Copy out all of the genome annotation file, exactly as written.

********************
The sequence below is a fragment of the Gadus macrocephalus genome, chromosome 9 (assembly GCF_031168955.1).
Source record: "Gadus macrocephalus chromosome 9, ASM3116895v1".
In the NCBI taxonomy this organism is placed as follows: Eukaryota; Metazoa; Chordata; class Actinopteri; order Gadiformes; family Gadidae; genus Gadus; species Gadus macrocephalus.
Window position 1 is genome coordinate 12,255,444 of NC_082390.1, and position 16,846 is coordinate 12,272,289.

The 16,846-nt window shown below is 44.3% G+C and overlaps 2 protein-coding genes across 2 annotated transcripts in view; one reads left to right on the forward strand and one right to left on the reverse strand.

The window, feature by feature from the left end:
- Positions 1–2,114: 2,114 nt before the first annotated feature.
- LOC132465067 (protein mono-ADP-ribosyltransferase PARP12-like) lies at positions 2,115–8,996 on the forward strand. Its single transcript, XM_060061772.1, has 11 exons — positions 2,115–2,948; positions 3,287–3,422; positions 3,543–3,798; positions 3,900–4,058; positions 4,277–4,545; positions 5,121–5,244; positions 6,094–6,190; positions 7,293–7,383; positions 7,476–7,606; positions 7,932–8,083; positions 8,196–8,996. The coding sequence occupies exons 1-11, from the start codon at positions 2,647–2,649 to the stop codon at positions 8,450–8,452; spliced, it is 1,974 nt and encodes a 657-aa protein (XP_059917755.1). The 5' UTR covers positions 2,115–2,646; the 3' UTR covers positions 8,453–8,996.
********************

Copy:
The sequence below is a fragment of the Gadus macrocephalus genome, chromosome 9 (assembly GCF_031168955.1).
Source record: "Gadus macrocephalus chromosome 9, ASM3116895v1".
In the NCBI taxonomy this organism is placed as follows: Eukaryota; Metazoa; Chordata; class Actinopteri; order Gadiformes; family Gadidae; genus Gadus; species Gadus macrocephalus.
Window position 1 is genome coordinate 12,255,444 of NC_082390.1, and position 16,846 is coordinate 12,272,289.

The 16,846-nt window shown below is 44.3% G+C and overlaps 2 protein-coding genes across 2 annotated transcripts in view; one reads left to right on the forward strand and one right to left on the reverse strand.

The window, feature by feature from the left end:
- Positions 1–2,114: 2,114 nt before the first annotated feature.
- LOC132465067 (protein mono-ADP-ribosyltransferase PARP12-like) lies at positions 2,115–8,996 on the forward strand. Its single transcript, XM_060061772.1, has 11 exons — positions 2,115–2,948; positions 3,287–3,422; positions 3,543–3,798; positions 3,900–4,058; positions 4,277–4,545; positions 5,121–5,244; positions 6,094–6,190; positions 7,293–7,383; positions 7,476–7,606; positions 7,932–8,083; positions 8,196–8,996. The coding sequence occupies exons 1-11, from the start codon at positions 2,647–2,649 to the stop codon at positions 8,450–8,452; spliced, it is 1,974 nt and encodes a 657-aa protein (XP_059917755.1). The 5' UTR covers positions 2,115–2,646; the 3' UTR covers positions 8,453–8,996.